Parental authority – part 2 – Parental plan

04/01/2016 | Child Support, Custody, Divorce, Parental authority, Separation

Parental plan is an institution of family law, which according to article 107 of Family and Guardianship Code is a condition of leaving the parental authority to both parents who live separately.

Under that provision, the parental plan should be made in the written form, but there is no specific regulation on the structure of parental plan itself. The only clarification that the legislature gives to the parents is the definition, according to which the parental plan is an agreement on exercising parental authority and maintaining contact with the child. However, having regard to the general principle of the child’s welfare, it should be noted that in order to avoid conflicts, and thus also stress for the child the plan should set clear rules on also such spheres of life as the place of residence of the child, health, education, maintenance, the child’s contacts with relatives, eg. with grandparents, a way of spending holidays, school holidays etc.

In addition to the foregoing provisions the parental plan should also contain a child’s data, including date of birth and parents’ data, including identification of their place of residence. The most common practice is the introduction of so-called the general principles that apply to an application for entrusting custody to both parents, the general rules regarding contacts, as well as the maintenance obligation. All these elements the parental plan should specify in its further provisions. The plan should also include a statement that the provisions of the plan reflect the agreement of parents, which is also reflected in the fact that the plan should be signed by both parents.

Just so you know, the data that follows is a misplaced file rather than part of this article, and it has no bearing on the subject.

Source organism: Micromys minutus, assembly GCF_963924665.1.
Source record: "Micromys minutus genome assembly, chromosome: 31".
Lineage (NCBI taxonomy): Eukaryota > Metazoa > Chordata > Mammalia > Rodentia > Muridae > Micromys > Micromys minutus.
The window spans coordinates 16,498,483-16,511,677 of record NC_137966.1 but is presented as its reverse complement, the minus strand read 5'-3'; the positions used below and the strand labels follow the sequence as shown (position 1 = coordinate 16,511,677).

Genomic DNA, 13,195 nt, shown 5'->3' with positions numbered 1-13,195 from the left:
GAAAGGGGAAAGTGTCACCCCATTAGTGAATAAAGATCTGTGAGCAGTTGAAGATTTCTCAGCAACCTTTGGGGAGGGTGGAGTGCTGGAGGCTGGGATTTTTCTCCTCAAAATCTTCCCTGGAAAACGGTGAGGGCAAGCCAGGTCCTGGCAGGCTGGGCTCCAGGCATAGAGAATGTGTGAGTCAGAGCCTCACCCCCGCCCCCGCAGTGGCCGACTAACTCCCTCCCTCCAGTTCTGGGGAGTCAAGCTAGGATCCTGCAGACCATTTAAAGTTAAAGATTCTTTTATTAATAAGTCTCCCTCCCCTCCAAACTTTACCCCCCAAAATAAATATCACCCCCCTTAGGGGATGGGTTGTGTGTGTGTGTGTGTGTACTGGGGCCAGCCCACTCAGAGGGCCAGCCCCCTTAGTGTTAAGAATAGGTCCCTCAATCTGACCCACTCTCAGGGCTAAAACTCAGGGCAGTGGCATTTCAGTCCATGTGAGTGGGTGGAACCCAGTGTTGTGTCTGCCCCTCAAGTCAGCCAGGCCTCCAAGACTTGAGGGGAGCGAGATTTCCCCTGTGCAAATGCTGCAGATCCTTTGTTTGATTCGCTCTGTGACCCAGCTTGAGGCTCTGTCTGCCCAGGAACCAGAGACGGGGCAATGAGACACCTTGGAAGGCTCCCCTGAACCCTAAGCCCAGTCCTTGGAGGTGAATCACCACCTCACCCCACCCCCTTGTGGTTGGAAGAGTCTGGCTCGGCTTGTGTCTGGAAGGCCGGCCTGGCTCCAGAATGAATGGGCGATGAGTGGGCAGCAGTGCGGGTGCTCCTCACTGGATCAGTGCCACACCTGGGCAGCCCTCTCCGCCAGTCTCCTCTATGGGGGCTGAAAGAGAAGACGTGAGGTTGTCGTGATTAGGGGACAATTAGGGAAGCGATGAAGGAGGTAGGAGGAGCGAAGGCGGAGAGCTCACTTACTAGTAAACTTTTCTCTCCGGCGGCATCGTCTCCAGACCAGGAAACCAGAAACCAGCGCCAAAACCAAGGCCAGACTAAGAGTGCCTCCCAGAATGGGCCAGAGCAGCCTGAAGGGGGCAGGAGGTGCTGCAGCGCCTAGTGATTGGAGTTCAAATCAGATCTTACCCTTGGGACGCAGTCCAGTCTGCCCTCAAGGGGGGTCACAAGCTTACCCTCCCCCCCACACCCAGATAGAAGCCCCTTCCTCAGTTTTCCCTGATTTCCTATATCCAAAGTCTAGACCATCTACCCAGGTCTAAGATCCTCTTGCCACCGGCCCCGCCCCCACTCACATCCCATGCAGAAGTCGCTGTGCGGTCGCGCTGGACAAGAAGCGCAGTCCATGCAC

There is no doubt that the educational plan is an institution of family law, which is basically superfluous to parents who can come to an agreement on substantive issues of exercising the parental authority. For those, who cannot communicate it can become an insurmountable barrier. In the latter case it can be helpful to visit a Family Diagnostic and Consultation Centre or simply the attorney.